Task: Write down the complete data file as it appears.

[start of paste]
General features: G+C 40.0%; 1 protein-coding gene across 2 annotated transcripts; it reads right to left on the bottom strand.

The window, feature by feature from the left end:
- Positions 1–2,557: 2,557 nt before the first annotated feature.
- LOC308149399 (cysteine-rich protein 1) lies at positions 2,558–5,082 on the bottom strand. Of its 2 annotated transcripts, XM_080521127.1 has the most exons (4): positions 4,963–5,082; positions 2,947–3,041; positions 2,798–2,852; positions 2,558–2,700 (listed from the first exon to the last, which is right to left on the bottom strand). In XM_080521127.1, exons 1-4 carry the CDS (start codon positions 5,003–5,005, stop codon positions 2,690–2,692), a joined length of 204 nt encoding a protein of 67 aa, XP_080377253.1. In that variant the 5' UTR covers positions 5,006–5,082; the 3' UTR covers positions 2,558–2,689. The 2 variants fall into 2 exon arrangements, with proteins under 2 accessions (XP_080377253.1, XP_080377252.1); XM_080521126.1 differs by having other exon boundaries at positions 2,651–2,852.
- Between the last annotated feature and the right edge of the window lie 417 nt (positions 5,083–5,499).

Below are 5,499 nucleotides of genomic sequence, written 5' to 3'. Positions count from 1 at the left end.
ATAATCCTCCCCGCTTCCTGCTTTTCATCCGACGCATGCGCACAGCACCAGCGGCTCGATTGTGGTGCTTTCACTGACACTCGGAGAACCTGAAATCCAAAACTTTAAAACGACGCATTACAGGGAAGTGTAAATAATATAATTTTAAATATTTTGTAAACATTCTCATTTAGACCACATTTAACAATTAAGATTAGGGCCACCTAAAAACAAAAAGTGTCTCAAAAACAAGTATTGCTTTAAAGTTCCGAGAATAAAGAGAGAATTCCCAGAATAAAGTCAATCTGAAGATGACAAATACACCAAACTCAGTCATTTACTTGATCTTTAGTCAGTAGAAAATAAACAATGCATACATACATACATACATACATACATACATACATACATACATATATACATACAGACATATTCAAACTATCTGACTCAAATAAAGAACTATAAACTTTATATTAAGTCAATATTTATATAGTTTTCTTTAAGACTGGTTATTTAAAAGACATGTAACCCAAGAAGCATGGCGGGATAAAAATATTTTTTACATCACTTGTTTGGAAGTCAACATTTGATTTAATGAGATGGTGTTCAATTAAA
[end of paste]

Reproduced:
General features: G+C 40.0%; 1 protein-coding gene across 2 annotated transcripts; it reads right to left on the bottom strand.

The window, feature by feature from the left end:
- Positions 1–2,557: 2,557 nt before the first annotated feature.
- LOC308149399 (cysteine-rich protein 1) lies at positions 2,558–5,082 on the bottom strand. Of its 2 annotated transcripts, XM_080521127.1 has the most exons (4): positions 4,963–5,082; positions 2,947–3,041; positions 2,798–2,852; positions 2,558–2,700 (listed from the first exon to the last, which is right to left on the bottom strand). In XM_080521127.1, exons 1-4 carry the CDS (start codon positions 5,003–5,005, stop codon positions 2,690–2,692), a joined length of 204 nt encoding a protein of 67 aa, XP_080377253.1. In that variant the 5' UTR covers positions 5,006–5,082; the 3' UTR covers positions 2,558–2,689. The 2 variants fall into 2 exon arrangements, with proteins under 2 accessions (XP_080377253.1, XP_080377252.1); XM_080521126.1 differs by having other exon boundaries at positions 2,651–2,852.
- Between the last annotated feature and the right edge of the window lie 417 nt (positions 5,083–5,499).

Below are 5,499 nucleotides of genomic sequence, written 5' to 3'. Positions count from 1 at the left end.
ATAATCCTCCCCGCTTCCTGCTTTTCATCCGACGCATGCGCACAGCACCAGCGGCTCGATTGTGGTGCTTTCACTGACACTCGGAGAACCTGAAATCCAAAACTTTAAAACGACGCATTACAGGGAAGTGTAAATAATATAATTTTAAATATTTTGTAAACATTCTCATTTAGACCACATTTAACAATTAAGATTAGGGCCACCTAAAAACAAAAAGTGTCTCAAAAACAAGTATTGCTTTAAAGTTCCGAGAATAAAGAGAGAATTCCCAGAATAAAGTCAATCTGAAGATGACAAATACACCAAACTCAGTCATTTACTTGATCTTTAGTCAGTAGAAAATAAACAATGCATACATACATACATACATACATACATACATACATACATACATATATACATACAGACATATTCAAACTATCTGACTCAAATAAAGAACTATAAACTTTATATTAAGTCAATATTTATATAGTTTTCTTTAAGACTGGTTATTTAAAAGACATGTAACCCAAGAAGCATGGCGGGATAAAAATATTTTTTACATCACTTGTTTGGAAGTCAACATTTGATTTAATGAGATGGTGTTCAATTAAA